Vanessa Bee discusses the challenges and triumphs of the September course
‘It’s always interesting when I design and present a course that really challenges people’s perception of their horsemanship.
I believe that when this happens people fall into one of four groups:
Group 1 are people who look at the course and immediately say ‘Can’t!’
Group 2 read the course, have a go and lose confidence, the fear of getting it wrong puts them off.
Group 3 have a go at the course, adjust the criteria to suit their abilities and put in a video.
Group 4 download the course early in the month and start practicing, they may not get any further than those in group 2 or 3 but they sure are going to take a good long go at it.
Is any group wrong or better or right?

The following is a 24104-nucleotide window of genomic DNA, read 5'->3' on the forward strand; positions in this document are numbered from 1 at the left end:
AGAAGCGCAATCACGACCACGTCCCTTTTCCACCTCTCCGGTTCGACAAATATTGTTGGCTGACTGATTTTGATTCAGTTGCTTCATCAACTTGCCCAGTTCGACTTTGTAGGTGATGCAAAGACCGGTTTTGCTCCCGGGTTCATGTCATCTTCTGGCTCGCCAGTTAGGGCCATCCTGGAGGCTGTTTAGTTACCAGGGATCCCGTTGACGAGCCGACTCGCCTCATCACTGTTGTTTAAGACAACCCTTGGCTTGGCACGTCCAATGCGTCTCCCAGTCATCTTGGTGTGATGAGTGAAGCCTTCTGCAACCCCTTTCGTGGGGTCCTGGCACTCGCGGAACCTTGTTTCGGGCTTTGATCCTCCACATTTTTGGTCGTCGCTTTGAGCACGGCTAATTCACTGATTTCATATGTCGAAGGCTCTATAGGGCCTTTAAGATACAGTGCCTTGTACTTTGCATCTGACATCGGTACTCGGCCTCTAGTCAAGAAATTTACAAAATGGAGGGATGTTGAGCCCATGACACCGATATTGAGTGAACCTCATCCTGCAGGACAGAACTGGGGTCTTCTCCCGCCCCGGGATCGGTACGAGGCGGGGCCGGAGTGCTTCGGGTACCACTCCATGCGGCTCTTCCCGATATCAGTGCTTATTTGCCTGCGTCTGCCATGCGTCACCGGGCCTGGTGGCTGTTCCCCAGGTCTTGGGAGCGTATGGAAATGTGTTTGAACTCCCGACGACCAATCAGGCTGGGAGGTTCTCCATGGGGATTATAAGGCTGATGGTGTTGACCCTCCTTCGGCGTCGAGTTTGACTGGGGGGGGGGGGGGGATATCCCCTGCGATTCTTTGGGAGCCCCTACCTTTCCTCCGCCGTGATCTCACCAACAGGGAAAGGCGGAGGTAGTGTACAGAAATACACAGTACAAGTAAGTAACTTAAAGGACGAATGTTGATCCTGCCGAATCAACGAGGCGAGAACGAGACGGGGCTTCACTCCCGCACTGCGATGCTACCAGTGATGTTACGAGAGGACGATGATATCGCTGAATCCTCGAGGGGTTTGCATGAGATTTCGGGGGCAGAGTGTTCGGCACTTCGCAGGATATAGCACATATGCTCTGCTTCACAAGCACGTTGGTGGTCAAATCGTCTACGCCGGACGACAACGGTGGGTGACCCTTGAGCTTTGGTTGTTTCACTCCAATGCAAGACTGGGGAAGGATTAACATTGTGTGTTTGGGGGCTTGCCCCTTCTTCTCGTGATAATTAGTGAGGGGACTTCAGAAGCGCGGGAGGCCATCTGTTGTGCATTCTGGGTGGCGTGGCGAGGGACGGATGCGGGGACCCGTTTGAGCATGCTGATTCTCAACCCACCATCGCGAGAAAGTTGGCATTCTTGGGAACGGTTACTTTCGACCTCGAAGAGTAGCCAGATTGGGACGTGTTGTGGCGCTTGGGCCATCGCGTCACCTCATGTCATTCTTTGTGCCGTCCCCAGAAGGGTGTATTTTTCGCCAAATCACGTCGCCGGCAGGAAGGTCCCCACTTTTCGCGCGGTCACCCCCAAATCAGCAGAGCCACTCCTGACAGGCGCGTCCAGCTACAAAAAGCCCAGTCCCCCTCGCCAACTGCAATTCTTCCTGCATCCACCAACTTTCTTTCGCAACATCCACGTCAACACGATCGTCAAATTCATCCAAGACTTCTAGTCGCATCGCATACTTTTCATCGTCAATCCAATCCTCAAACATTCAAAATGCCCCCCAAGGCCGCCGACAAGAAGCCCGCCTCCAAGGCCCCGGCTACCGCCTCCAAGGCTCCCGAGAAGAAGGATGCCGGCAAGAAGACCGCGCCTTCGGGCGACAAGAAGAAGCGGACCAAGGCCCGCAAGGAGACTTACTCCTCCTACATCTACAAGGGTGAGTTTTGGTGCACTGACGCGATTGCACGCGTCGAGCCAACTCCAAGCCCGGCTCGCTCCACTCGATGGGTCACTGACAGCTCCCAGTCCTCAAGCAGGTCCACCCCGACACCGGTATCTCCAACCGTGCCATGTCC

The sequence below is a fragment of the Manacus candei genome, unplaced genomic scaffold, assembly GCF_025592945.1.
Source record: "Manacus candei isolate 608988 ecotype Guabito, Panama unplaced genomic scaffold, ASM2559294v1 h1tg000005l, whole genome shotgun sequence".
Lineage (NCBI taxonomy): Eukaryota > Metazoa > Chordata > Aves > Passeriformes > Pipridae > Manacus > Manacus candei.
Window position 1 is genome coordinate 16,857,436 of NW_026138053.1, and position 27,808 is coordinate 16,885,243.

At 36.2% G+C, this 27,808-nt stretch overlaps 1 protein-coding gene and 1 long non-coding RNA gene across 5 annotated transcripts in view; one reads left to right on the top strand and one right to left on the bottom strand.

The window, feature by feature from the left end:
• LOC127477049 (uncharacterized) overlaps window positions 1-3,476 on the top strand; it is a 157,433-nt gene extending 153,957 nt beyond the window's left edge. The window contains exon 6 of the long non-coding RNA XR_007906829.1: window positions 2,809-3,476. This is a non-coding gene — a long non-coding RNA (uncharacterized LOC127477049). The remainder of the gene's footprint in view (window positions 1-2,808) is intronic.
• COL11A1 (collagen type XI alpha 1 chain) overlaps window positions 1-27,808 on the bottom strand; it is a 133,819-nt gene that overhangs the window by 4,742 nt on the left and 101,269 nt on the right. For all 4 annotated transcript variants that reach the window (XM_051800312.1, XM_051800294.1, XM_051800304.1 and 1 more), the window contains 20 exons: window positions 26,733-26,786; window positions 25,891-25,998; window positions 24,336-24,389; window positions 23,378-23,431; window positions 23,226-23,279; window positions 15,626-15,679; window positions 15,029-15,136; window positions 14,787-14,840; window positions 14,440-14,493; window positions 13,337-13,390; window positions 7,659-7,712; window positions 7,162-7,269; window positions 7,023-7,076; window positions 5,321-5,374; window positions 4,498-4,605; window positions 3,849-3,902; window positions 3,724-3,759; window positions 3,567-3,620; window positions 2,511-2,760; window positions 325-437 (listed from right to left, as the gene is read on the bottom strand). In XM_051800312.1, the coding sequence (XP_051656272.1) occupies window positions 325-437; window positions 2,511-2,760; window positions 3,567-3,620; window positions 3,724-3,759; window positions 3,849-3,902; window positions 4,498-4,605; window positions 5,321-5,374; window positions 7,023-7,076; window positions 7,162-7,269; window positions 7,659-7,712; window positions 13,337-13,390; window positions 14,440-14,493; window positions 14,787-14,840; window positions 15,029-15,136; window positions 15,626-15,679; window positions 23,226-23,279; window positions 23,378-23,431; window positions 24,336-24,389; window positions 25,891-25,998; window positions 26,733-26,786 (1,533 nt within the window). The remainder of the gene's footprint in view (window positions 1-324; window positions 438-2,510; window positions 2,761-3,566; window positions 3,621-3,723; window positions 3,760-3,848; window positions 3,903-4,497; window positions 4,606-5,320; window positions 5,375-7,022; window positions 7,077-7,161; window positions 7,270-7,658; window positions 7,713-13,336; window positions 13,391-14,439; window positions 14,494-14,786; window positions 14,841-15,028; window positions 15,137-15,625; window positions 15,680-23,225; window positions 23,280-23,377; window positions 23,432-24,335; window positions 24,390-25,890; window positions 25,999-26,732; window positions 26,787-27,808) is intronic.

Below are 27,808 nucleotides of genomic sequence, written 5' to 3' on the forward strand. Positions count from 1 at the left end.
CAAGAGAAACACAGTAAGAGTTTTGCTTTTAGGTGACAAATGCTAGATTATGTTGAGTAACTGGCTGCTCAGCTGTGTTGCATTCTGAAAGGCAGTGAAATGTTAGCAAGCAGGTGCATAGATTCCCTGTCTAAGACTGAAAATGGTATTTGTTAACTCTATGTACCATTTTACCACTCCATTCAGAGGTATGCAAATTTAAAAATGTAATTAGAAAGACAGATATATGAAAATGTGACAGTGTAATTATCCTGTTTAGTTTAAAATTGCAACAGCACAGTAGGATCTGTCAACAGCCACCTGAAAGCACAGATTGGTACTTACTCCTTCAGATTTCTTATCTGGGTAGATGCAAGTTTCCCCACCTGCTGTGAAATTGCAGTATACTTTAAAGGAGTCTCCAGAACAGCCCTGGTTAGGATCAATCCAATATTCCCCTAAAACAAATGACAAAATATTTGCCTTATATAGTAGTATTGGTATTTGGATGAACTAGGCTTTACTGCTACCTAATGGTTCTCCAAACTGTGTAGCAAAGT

It’s just where we are at that moment in our lives, the important thing is to acknowledge that. Be interested in our reaction to this challenging course and decide if we want to change that reaction.
As John F Kennedy said:
‘There are risks and costs to action. But they are far less than the long range risks of comfortable inaction.’
So why was that course so difficult for some people?
It wasn’t difficult for everyone because we had some very high scores even at the earlier levels.
I believe what made it tricky was the sudden change of leading position from communicating entirely with horse’s head to having to start to communicate with the whole body AND at a distance. No longer could the head be used to steer and guide, suddenly there were four feet to move around. Thinking about it, that’s how horses move each other about so they understand that, it’s us who have to learn how to do it!
So what did I learn as the designer of that course and the one who assessed the entries?
I now know need to help people experiment more with leading positions and moving feet. It’s too easy to think we are really good at something until one thing changes. It is then that we need to go back to our foundations and start building our knowledge again.’